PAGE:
Lifestyles

How To Find Your Comfort Zone

Sleep, Exercise, and Clean Eating Will Help You Become Your Best Self

By Briana DelBuono

It’s 9 a.m. and you just walked into work. You’re tired and have all types of aches and pains.

You feel a significant urge to sit down, but when you sit, there is no relief.

The entire day plays out like this until 5 p.m. when it’s time to go home. You melt onto your couch and don’t want to be bothered with anything else.

If this is you, read carefully, because your day was over before it even started.

There are many factors that contribute to your general health and wellness as well as  being comfortable with yourself. Your body is a bi-product of all of that.

The stages of comfort is a theory that your body aims to find balance and essentially comfort when you are in various positions — for example: standing, sitting, sleeping, at rest, walking, leaning, running, etc.

It has the ability to find this balance when you fuel it correctly. Clean eating, a healthy diet with a cheat meal once a week, exercise, and sleep all contribute to a comfortable existence. Not only will you achieve a better posture and center of balance, but you will also gain more confidence and feel like a brand new you.

Obesity is closely associated with health problems such as sleep apnea, which is the interruption of your sleeping patterns by the inability to breathe.

It’s also a vicious cycle because the less you sleep, the less likely it is that you’ll make it to the gym the next day.

Coffee is also a beautiful thing if you’re sleep deprived but also a vicious cycle in a similar way. The more caffeine you drink, the less likely it will be for you to go to bed at a decent time, thus leading you to another sleepless night.

“If you habitually experience insomnia and don’t currently exercise,” Dr. Baron said, “start.”

Don’t, however, expect that you will enjoy or even complete workouts the day after a broken night’s sleep, or that you will sleep better hours after you’ve exercised,” said Gretchen Reynolds on the New York Times Wellness Blog.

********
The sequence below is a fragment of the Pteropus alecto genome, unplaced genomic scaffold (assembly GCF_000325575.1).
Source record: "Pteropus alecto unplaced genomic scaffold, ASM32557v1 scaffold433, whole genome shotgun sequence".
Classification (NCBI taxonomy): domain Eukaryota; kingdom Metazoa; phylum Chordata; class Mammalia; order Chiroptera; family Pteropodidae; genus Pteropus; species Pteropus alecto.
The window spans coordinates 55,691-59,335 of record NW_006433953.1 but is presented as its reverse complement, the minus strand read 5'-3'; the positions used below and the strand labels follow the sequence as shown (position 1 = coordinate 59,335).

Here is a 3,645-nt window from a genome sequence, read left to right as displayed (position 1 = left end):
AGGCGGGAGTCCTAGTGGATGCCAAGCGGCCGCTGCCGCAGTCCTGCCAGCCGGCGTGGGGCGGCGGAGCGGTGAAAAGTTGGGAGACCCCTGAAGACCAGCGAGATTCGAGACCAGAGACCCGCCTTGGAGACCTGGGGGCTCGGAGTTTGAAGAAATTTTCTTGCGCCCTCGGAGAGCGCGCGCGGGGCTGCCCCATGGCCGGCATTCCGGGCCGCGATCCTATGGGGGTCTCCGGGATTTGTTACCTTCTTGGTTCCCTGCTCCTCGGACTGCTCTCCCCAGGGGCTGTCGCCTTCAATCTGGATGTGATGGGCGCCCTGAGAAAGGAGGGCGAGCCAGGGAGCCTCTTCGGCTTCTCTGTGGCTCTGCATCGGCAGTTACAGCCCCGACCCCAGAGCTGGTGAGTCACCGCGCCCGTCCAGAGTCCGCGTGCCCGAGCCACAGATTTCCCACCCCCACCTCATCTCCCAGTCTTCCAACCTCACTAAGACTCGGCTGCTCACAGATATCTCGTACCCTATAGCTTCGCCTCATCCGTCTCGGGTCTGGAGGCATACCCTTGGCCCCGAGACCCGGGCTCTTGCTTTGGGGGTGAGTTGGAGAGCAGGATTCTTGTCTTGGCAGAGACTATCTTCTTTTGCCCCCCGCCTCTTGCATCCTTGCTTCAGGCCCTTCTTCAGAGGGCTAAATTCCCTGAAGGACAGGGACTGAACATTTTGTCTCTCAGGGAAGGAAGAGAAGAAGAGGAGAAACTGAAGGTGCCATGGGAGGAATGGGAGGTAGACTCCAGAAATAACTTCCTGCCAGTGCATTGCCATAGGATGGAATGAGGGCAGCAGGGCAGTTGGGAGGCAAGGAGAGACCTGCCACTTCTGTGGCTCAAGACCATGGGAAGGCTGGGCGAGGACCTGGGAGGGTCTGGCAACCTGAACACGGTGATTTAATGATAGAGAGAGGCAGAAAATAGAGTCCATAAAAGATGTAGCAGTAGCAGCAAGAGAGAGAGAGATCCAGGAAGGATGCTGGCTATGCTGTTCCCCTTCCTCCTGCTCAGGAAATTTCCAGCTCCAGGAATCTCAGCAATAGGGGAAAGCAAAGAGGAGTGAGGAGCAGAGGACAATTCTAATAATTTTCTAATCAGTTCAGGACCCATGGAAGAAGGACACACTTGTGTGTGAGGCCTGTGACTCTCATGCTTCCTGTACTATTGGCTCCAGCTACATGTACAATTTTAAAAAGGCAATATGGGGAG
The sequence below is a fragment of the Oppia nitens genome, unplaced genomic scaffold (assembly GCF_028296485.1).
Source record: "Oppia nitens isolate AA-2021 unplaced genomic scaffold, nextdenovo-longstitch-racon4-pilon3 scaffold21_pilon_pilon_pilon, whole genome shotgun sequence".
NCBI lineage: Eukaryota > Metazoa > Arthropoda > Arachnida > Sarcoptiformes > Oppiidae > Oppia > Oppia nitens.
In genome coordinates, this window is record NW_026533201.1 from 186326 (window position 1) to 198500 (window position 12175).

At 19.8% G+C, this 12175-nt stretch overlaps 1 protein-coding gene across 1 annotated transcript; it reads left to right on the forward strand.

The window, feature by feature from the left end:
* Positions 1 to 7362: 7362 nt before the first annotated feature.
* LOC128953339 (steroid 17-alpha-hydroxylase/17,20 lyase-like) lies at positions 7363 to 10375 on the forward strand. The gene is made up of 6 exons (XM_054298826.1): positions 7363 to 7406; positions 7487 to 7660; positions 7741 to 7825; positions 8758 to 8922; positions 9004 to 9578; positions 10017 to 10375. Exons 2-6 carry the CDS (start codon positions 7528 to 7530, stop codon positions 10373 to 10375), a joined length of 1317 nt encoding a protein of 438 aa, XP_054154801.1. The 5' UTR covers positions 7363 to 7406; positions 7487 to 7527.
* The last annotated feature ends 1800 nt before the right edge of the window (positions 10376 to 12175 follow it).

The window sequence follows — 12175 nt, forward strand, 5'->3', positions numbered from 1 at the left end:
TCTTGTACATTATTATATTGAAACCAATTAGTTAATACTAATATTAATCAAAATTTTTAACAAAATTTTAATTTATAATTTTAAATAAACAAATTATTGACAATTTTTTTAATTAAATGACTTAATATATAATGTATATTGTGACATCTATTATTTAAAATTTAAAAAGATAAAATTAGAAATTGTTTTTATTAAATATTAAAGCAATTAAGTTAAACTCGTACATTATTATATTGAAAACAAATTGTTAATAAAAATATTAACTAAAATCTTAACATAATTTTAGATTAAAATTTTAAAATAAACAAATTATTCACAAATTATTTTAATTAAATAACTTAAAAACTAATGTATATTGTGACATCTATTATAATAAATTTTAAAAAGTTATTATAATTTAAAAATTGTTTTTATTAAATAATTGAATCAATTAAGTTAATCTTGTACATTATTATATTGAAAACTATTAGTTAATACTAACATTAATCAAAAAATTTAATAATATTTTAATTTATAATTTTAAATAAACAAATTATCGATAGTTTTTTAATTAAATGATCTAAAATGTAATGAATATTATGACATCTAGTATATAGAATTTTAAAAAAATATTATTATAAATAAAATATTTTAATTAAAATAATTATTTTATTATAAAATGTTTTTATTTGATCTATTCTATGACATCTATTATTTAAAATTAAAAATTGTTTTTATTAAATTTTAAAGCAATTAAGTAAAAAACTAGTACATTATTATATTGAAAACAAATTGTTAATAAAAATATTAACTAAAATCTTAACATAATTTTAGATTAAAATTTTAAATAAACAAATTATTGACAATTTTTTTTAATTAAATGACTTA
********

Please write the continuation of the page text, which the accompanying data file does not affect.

Sleeplessness will lead you to eat more the next day, experts say.

“Food is also related to sleep by appetite and metabolism,” David G. Davila, MD told  sleepfoundation.org.

“Research by Dr. Van Cauter shows that people who don’t get enough sleep are more likely to have bigger appetites due to the fact that their leptin levels (leptin is an appetite regulating hormone) fall, promoting appetite increase.”

How do you fix these problems? Do not drink more than two cups of coffee a day and Davila says to exercise at least three hours before you attempt to sleep so that your body temperature has a chance to cool down.

Another helpful hint is to shut off all technology at least an hour before bed. Phone and iPad/tablet screens keep you awake longer and not to mention strain your eyes as well.

Sleep is more important than most people make it out to be. This is your body’s one chance to completely shut down and recover from the day’s events. Exercise will help you to get to bed at a decent time and your healthy diet will, by default, follow suit.

Your body wants to achieve comfort while doing all the activities you want it to do. If you are walking, it wants to find the correct posture and movements that balance you so that you are comfortable and do not fall. If you’re sitting at rest, your body doesn’t want to feel bloated and slouched over.

It wants you to fit comfortably in the seat and sit up straight with ease. These benefits are not hard to attain.

Those steps will allow you to achieve the maximum levels of comfort for your body. You don’t have to be the fittest person in the world to be comfortable with the body that you’re in, you just can’t neglect its needs.

When you notice your body experiencing comfort in the areas of standing, sitting, sleeping, at rest, walking, leaning, running, when you used to be complaining in every position, you will thank me later.

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